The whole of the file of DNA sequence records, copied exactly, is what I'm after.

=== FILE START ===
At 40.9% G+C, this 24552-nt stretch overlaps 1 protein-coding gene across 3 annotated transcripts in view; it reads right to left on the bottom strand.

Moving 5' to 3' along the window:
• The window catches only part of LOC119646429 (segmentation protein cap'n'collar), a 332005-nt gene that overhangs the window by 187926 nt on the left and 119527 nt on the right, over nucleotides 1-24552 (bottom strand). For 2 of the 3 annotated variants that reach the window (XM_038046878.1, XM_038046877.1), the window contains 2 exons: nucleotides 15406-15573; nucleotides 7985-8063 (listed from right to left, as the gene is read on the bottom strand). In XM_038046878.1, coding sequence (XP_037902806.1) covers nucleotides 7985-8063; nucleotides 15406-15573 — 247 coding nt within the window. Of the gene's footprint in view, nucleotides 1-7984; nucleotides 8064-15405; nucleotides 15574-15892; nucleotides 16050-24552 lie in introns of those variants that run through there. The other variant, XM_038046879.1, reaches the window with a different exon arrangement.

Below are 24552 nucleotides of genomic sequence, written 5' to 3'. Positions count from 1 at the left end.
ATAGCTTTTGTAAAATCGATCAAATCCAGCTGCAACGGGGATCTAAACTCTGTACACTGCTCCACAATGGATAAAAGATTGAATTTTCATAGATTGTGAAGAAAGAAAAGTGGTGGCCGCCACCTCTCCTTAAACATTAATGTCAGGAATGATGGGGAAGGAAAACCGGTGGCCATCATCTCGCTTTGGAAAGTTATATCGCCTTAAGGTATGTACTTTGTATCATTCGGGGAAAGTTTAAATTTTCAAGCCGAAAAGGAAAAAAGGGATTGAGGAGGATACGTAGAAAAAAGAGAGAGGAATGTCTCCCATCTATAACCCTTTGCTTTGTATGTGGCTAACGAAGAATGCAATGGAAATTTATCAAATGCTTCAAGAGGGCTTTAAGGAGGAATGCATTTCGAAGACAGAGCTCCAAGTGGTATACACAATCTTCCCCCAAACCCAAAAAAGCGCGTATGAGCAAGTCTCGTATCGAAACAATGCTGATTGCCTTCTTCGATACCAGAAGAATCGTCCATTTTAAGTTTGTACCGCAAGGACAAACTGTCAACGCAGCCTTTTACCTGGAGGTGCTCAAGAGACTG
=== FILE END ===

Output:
At 40.9% G+C, this 24552-nt stretch overlaps 1 protein-coding gene across 3 annotated transcripts in view; it reads right to left on the bottom strand.

Moving 5' to 3' along the window:
• The window catches only part of LOC119646429 (segmentation protein cap'n'collar), a 332005-nt gene that overhangs the window by 187926 nt on the left and 119527 nt on the right, over nucleotides 1-24552 (bottom strand). For 2 of the 3 annotated variants that reach the window (XM_038046878.1, XM_038046877.1), the window contains 2 exons: nucleotides 15406-15573; nucleotides 7985-8063 (listed from right to left, as the gene is read on the bottom strand). In XM_038046878.1, coding sequence (XP_037902806.1) covers nucleotides 7985-8063; nucleotides 15406-15573 — 247 coding nt within the window. Of the gene's footprint in view, nucleotides 1-7984; nucleotides 8064-15405; nucleotides 15574-15892; nucleotides 16050-24552 lie in introns of those variants that run through there. The other variant, XM_038046879.1, reaches the window with a different exon arrangement.

Below are 24552 nucleotides of genomic sequence, written 5' to 3'. Positions count from 1 at the left end.
ATAGCTTTTGTAAAATCGATCAAATCCAGCTGCAACGGGGATCTAAACTCTGTACACTGCTCCACAATGGATAAAAGATTGAATTTTCATAGATTGTGAAGAAAGAAAAGTGGTGGCCGCCACCTCTCCTTAAACATTAATGTCAGGAATGATGGGGAAGGAAAACCGGTGGCCATCATCTCGCTTTGGAAAGTTATATCGCCTTAAGGTATGTACTTTGTATCATTCGGGGAAAGTTTAAATTTTCAAGCCGAAAAGGAAAAAAGGGATTGAGGAGGATACGTAGAAAAAAGAGAGAGGAATGTCTCCCATCTATAACCCTTTGCTTTGTATGTGGCTAACGAAGAATGCAATGGAAATTTATCAAATGCTTCAAGAGGGCTTTAAGGAGGAATGCATTTCGAAGACAGAGCTCCAAGTGGTATACACAATCTTCCCCCAAACCCAAAAAAGCGCGTATGAGCAAGTCTCGTATCGAAACAATGCTGATTGCCTTCTTCGATACCAGAAGAATCGTCCATTTTAAGTTTGTACCGCAAGGACAAACTGTCAACGCAGCCTTTTACCTGGAGGTGCTCAAGAGACTG